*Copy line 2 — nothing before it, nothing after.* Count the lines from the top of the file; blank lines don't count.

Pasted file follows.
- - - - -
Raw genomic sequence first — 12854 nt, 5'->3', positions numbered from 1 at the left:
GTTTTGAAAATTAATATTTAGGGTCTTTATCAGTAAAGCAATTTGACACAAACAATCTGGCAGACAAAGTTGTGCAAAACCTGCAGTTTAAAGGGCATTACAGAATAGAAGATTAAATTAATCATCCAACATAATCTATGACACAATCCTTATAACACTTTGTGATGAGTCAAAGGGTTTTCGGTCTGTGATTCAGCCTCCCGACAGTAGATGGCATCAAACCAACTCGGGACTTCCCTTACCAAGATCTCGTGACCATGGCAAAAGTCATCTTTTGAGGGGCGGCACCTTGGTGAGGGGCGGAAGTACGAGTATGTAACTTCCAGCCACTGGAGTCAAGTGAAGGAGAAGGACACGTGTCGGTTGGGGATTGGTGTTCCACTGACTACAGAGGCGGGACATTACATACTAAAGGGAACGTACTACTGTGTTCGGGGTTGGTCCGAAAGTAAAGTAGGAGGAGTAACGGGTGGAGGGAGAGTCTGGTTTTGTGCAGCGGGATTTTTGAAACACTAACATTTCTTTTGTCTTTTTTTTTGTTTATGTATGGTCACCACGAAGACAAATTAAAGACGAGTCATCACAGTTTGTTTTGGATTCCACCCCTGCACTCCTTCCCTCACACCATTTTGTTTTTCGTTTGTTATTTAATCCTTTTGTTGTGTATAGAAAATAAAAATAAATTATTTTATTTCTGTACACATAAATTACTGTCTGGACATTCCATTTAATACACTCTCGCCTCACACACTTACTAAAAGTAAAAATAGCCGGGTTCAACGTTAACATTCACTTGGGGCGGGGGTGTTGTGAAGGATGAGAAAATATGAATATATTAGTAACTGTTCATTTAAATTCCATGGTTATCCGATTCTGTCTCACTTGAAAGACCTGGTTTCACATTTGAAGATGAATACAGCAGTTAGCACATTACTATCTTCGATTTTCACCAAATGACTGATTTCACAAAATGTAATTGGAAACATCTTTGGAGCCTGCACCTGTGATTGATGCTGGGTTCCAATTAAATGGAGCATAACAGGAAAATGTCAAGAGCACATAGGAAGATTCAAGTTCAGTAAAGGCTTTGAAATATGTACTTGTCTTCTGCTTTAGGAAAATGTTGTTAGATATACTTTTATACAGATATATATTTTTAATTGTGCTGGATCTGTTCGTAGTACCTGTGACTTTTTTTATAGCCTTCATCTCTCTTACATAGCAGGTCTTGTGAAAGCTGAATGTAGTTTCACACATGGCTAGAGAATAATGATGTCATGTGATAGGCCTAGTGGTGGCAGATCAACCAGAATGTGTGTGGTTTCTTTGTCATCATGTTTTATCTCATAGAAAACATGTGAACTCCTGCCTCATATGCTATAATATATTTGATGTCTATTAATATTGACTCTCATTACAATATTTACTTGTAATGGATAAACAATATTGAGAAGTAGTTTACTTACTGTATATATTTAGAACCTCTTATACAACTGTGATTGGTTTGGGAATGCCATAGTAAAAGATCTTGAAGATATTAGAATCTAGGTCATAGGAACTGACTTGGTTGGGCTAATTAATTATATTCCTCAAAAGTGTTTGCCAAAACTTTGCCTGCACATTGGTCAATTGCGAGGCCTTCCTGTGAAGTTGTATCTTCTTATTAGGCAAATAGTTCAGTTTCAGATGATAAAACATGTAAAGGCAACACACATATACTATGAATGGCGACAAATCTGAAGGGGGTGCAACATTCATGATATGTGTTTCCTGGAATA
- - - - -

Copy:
GTTTTGAAAATTAATATTTAGGGTCTTTATCAGTAAAGCAATTTGACACAAACAATCTGGCAGACAAAGTTGTGCAAAACCTGCAGTTTAAAGGGCATTACAGAATAGAAGATTAAATTAATCATCCAACATAATCTATGACACAATCCTTATAACACTTTGTGATGAGTCAAAGGGTTTTCGGTCTGTGATTCAGCCTCCCGACAGTAGATGGCATCAAACCAACTCGGGACTTCCCTTACCAAGATCTCGTGACCATGGCAAAAGTCATCTTTTGAGGGGCGGCACCTTGGTGAGGGGCGGAAGTACGAGTATGTAACTTCCAGCCACTGGAGTCAAGTGAAGGAGAAGGACACGTGTCGGTTGGGGATTGGTGTTCCACTGACTACAGAGGCGGGACATTACATACTAAAGGGAACGTACTACTGTGTTCGGGGTTGGTCCGAAAGTAAAGTAGGAGGAGTAACGGGTGGAGGGAGAGTCTGGTTTTGTGCAGCGGGATTTTTGAAACACTAACATTTCTTTTGTCTTTTTTTTTGTTTATGTATGGTCACCACGAAGACAAATTAAAGACGAGTCATCACAGTTTGTTTTGGATTCCACCCCTGCACTCCTTCCCTCACACCATTTTGTTTTTCGTTTGTTATTTAATCCTTTTGTTGTGTATAGAAAATAAAAATAAATTATTTTATTTCTGTACACATAAATTACTGTCTGGACATTCCATTTAATACACTCTCGCCTCACACACTTACTAAAAGTAAAAATAGCCGGGTTCAACGTTAACATTCACTTGGGGCGGGGGTGTTGTGAAGGATGAGAAAATATGAATATATTAGTAACTGTTCATTTAAATTCCATGGTTATCCGATTCTGTCTCACTTGAAAGACCTGGTTTCACATTTGAAGATGAATACAGCAGTTAGCACATTACTATCTTCGATTTTCACCAAATGACTGATTTCACAAAATGTAATTGGAAACATCTTTGGAGCCTGCACCTGTGATTGATGCTGGGTTCCAATTAAATGGAGCATAACAGGAAAATGTCAAGAGCACATAGGAAGATTCAAGTTCAGTAAAGGCTTTGAAATATGTACTTGTCTTCTGCTTTAGGAAAATGTTGTTAGATATACTTTTATACAGATATATATTTTTAATTGTGCTGGATCTGTTCGTAGTACCTGTGACTTTTTTTATAGCCTTCATCTCTCTTACATAGCAGGTCTTGTGAAAGCTGAATGTAGTTTCACACATGGCTAGAGAATAATGATGTCATGTGATAGGCCTAGTGGTGGCAGATCAACCAGAATGTGTGTGGTTTCTTTGTCATCATGTTTTATCTCATAGAAAACATGTGAACTCCTGCCTCATATGCTATAATATATTTGATGTCTATTAATATTGACTCTCATTACAATATTTACTTGTAATGGATAAACAATATTGAGAAGTAGTTTACTTACTGTATATATTTAGAACCTCTTATACAACTGTGATTGGTTTGGGAATGCCATAGTAAAAGATCTTGAAGATATTAGAATCTAGGTCATAGGAACTGACTTGGTTGGGCTAATTAATTATATTCCTCAAAAGTGTTTGCCAAAACTTTGCCTGCACATTGGTCAATTGCGAGGCCTTCCTGTGAAGTTGTATCTTCTTATTAGGCAAATAGTTCAGTTTCAGATGATAAAACATGTAAAGGCAACACACATATACTATGAATGGCGACAAATCTGAAGGGGGTGCAACATTCATGATATGTGTTTCCTGGAATA